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Book review: "A Thousand Brains" by Jeff Hawkins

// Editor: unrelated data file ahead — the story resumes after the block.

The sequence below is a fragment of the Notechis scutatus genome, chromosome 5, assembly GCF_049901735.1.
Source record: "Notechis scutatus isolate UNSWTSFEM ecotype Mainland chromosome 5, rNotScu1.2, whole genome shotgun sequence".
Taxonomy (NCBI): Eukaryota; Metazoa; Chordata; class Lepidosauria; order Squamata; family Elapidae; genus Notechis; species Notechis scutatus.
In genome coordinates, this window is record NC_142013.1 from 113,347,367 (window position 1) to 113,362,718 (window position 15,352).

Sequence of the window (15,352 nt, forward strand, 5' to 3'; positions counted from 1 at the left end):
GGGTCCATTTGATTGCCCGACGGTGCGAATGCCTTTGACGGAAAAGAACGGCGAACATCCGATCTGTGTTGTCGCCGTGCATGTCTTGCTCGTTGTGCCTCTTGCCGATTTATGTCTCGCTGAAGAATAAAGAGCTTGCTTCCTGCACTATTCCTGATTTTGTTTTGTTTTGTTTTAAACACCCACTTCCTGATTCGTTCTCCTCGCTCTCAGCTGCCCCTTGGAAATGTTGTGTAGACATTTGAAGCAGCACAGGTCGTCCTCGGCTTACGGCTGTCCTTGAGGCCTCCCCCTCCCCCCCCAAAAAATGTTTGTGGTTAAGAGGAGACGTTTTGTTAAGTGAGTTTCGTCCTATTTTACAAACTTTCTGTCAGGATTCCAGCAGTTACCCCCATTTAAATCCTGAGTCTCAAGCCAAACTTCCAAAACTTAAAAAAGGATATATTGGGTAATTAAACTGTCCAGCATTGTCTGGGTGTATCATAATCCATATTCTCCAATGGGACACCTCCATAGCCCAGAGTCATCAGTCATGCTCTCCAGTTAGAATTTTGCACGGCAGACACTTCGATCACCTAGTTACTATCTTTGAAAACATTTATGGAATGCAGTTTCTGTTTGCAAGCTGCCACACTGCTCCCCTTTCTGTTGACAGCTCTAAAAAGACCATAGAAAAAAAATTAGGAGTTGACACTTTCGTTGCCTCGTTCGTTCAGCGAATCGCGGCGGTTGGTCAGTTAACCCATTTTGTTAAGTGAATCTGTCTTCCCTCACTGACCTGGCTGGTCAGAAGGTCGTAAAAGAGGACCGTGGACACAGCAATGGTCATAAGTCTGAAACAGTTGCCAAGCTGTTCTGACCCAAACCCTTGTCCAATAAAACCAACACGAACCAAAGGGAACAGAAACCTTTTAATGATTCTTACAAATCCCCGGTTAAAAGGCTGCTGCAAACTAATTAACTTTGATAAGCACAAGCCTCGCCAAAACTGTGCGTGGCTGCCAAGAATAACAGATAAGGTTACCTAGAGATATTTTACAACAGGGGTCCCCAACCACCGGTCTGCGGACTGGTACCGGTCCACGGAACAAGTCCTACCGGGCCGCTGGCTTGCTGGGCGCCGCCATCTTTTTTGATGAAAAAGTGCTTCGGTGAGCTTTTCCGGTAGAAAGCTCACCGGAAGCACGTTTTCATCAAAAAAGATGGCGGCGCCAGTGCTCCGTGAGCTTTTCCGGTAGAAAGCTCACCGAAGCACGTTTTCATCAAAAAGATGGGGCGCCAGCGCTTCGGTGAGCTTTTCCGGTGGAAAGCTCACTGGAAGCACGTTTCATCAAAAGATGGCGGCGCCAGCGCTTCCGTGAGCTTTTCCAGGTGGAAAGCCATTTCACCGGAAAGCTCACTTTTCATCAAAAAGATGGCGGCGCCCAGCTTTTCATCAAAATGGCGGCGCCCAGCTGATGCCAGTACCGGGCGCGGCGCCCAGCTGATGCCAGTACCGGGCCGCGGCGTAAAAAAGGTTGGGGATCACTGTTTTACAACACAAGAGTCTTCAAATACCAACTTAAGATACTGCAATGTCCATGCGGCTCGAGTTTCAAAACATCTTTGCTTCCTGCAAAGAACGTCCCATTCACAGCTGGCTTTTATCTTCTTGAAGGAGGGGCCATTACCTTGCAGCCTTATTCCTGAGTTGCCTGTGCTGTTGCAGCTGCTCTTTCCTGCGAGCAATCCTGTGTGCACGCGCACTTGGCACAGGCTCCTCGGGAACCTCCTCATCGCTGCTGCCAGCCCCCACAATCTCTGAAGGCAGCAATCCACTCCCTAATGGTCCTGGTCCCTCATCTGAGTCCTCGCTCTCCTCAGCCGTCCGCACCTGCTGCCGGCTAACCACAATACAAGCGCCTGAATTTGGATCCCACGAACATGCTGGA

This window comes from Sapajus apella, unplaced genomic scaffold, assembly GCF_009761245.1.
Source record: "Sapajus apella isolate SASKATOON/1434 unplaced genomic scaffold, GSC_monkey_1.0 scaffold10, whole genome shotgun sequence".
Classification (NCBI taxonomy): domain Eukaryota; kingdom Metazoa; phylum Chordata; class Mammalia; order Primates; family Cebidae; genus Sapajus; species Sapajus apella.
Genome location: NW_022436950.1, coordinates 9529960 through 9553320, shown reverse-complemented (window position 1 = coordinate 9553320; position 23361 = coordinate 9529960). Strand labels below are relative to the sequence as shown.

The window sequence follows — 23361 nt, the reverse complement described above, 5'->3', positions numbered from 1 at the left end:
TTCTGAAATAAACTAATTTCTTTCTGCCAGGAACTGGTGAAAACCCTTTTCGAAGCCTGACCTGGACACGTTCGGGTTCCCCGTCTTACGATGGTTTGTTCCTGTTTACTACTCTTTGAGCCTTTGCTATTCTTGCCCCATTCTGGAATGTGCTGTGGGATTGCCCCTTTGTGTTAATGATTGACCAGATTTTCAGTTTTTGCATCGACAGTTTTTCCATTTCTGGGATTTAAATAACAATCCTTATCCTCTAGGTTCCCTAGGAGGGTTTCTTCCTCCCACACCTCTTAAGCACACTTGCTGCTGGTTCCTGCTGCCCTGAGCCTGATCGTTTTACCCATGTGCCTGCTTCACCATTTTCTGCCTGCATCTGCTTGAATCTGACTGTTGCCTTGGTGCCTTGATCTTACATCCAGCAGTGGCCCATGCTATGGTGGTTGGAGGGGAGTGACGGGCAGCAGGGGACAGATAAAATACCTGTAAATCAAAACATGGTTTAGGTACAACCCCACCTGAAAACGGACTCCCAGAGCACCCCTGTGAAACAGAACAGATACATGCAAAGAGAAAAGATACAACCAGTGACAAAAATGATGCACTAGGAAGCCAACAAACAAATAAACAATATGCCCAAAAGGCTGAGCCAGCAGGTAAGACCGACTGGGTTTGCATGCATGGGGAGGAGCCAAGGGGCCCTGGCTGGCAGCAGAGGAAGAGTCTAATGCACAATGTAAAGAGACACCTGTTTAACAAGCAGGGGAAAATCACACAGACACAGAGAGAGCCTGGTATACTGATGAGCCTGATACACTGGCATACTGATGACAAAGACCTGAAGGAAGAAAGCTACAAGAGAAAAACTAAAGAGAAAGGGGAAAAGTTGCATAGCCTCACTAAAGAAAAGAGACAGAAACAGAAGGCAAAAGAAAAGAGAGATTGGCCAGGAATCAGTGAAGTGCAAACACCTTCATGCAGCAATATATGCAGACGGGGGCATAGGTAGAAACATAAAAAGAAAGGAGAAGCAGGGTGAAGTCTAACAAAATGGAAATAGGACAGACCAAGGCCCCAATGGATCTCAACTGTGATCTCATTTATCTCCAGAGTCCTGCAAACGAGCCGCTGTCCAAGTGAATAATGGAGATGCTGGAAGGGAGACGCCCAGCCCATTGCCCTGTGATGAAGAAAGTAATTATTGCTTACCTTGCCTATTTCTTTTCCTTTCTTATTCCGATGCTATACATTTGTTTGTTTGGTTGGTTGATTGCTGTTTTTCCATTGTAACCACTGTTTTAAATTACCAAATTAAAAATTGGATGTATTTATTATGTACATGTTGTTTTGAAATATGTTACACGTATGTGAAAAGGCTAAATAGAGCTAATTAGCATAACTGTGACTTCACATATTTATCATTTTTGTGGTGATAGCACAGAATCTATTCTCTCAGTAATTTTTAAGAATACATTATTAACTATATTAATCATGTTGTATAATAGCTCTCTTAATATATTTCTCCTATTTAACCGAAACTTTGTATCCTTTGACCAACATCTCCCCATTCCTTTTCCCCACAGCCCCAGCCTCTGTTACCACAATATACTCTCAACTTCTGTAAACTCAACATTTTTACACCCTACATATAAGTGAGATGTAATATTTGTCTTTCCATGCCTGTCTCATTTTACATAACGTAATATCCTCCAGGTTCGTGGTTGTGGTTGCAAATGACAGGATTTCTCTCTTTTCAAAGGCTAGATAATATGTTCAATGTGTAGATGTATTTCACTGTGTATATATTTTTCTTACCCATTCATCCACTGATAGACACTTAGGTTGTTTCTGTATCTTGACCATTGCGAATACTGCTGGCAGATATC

I've thought about this for a while and I think I have a simpler explanation for "old brain" "new brain" motivations in the way Hawkins puts them. Based on the fact that we can simulate people (e.g. dream characters, tulpa and hallucinations), the map/world model that Hawkins describes has the ability to also represent people and their behaviors. More specifically it seems to simulate identities or personalities. If we can simulate/represent many different people in our own one brain, then clearly the thing we are simulating doesn't have the complexity of a whole brain. In other words, identities are far simpler than the brains they inhabit. If you think back to interacting with characters in dreams it's clear the fidelity is relatively high; most people don't even realize they're dreaming and think they're talking to real people. What I wonder is, are peoples own identities also learned simulations? If this is the case it may explain some black-boxy stuff here: If the world model has, built in, a representation of itself and the identity of the host, then it will use a simulation of the host identity to influence actions. For example, consider the host identity to be a person who learned about climate change at a young age and strongly does not want to have children. Then even though there should be an inherent motivation in the brain (notice I say the whole brain and not the "old brain") to reproduce, this behavior is voted out because it does not make sense that the host identity would perform it. "New brain" motivations as he puts them are just identity motivations.